The Unwitting Entrepreneur

Information and Inspiration for Women Entrepreneurs

This year I decided to try my hand at growing a garden. Lured in by all of the “locally sourced” and “urban gardening” buzz, as well as my own innate desire to see if I could actually grow my own food, I planted some bell peppers, beans, squash, okra, strawberries, and tomatoes. Knowing close to nothing about gardening, I knew that this year would be a learning experience for me. For the most part, it’s been pretty thrilling, watching my strawberries grow and ripen (note to other future gardneners, plant more than one if you want more than a handful), and watching my tomatoes turn from tiny white seeds into tall, sturdy green plants, soon to be full of the yummy red globes whose taste is the essence of summer. However, this process, like any other, was not without its disappointments. For whatever reason, only one of my bell pepper plants has survived its growth from seedling to plant, even though I planted some in the ground, and others in containers, and fed and fertilized all of them. Many of my beans, okra, and squash were completely consumed by insects, much to my intense frustration (picture Elmer Fudd and Bugs Bunny). These eventually all had to be replanted, with the help of an insecticide that promises to kill over 100 bugs and insects (so much for organic gardening- this was one battle I was determined to win).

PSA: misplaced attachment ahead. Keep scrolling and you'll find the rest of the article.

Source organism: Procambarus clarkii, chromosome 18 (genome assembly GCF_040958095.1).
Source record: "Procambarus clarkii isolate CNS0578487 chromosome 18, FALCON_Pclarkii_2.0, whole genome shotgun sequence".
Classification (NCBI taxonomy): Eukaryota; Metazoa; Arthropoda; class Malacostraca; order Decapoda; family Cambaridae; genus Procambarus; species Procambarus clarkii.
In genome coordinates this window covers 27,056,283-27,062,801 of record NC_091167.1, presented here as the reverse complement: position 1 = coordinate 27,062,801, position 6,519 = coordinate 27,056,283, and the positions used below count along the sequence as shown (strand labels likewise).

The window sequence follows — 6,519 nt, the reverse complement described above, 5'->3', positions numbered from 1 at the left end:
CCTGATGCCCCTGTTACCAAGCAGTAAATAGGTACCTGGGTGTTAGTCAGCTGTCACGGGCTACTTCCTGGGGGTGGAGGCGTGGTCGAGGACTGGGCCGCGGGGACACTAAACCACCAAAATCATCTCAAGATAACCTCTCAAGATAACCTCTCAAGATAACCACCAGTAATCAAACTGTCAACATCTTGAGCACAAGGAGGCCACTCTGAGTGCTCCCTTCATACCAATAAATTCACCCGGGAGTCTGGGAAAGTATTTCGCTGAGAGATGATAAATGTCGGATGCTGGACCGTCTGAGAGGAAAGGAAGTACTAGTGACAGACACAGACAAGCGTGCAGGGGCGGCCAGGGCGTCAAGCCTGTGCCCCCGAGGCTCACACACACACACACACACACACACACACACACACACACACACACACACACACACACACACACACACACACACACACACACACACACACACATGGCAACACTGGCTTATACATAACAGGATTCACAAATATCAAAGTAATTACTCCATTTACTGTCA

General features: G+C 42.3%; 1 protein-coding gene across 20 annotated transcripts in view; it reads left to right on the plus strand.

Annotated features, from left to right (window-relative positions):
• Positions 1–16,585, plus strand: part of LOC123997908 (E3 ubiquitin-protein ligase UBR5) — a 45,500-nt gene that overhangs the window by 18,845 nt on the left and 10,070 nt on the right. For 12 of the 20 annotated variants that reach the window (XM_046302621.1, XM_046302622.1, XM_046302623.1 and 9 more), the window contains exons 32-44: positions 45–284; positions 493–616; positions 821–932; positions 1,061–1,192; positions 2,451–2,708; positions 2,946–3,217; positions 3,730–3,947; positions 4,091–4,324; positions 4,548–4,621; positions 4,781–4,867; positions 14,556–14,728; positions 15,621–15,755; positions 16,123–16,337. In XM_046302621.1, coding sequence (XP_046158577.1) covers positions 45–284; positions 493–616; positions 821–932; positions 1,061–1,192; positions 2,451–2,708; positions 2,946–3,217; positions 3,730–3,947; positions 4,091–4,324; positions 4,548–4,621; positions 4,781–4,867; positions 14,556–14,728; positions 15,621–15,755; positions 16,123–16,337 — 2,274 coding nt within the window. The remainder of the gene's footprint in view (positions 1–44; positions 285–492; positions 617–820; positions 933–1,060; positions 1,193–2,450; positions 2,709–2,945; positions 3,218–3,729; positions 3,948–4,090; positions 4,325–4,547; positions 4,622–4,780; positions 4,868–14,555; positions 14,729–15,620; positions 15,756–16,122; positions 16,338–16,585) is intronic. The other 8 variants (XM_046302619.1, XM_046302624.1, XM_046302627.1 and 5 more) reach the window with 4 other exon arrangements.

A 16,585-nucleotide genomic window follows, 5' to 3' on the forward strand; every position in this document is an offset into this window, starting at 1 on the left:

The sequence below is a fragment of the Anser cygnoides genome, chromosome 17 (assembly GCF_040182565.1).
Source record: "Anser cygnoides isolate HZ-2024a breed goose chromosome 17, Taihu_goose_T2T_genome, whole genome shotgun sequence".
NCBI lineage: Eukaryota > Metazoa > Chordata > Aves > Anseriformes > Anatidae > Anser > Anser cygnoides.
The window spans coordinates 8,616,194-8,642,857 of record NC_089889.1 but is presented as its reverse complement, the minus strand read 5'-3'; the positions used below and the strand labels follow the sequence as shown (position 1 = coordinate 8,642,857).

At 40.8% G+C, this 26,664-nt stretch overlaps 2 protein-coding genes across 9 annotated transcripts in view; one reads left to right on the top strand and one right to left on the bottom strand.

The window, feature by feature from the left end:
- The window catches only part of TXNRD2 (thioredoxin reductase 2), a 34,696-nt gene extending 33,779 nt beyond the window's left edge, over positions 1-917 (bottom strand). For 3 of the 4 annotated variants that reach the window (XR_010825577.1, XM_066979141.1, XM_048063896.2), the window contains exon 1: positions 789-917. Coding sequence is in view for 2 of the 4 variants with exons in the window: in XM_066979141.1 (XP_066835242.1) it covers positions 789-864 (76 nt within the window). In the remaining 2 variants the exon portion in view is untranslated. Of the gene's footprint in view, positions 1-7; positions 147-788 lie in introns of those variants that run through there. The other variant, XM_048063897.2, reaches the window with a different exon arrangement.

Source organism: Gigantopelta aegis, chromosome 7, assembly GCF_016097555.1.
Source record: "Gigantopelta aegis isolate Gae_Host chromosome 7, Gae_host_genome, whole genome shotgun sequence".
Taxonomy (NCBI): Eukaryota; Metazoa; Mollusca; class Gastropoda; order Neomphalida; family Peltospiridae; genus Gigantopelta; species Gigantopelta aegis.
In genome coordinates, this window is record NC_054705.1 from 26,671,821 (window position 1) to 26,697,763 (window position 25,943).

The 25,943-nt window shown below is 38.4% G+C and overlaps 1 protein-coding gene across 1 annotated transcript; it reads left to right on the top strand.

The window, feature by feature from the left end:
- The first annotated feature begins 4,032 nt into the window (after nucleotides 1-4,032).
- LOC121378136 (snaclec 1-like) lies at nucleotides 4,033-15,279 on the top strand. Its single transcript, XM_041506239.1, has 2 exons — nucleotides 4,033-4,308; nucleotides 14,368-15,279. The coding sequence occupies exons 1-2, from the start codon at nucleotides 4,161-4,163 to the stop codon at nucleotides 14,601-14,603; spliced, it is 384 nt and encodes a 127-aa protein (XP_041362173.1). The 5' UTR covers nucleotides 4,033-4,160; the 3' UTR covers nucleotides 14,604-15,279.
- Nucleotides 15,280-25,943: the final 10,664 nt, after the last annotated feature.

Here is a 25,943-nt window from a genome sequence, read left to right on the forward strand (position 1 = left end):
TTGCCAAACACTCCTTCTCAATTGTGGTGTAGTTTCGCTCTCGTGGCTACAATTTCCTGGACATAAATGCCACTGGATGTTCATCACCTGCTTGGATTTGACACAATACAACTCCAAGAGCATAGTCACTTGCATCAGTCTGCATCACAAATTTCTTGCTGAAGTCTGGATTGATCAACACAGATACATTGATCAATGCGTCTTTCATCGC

As I was watering my plants this morning, and enjoying seeing all the bright new leaves and buds springing forth, I got to thinking about the connections between growing food and growing a business. Both come from just a tiny seed, whether that see is from a plant or from the seed of an idea. Both require constant care and nurturing if they are ever to turn into anything, as well as defensive attacks against certain predators and marauders. Finally, not all plants will survive the season, whether because of bad soil, too little sun, or too many weeds. And as sometimes happens in life, the strongest will usually prevail.

But there are lessons that can be learned from the journey itself. For starters, nothing comes up without some hard work. All of my hardy plants are the ones that I planted to the right depth, at the right time, made sure received enough sunlight, and frequently watered; the seeds I just sprinkled on the ground (tired at the end of a long day, and wondering what would happen) never came up at all. Next, sometimes the end just doesn’t turn out how you expect (I’ll be eating many more tomatoes this July than peppers, and will probably have to settle for a strawberry tart rather than a strawberry pie). And finally, you have to try a variety of seeds to see what works with the conditions you have to offer.

So as I mentioned earlier, this year is a learning year for me- I’m planting lots of seeds and seeing what comes up. Hopefully by this time next summer, the lessons I’ve learned this year will allow me to reap a better harvest come September.

 

bdg2011 On June - 1 - 2011

2 Responses so far.

  1. With havin so much content and articles do you ever run into any issues of plagorism or copyright violation? My blog has a lot of unique content I’ve either authored myself or outsourced but it seems a lot of it is popping it up all over the web without my permission. Do you know any ways to help reduce content from being ripped off? I’d genuinely appreciate it.

    • bdg2011 says:

      I don’t know how to stop this, actually. Perhaps you could leave comments on their article or blog pages about copying your content, with a link to your site? Sorry I don’t have better suggestions. You may want to post a question on Quora- I’ve gotten really good responses there.

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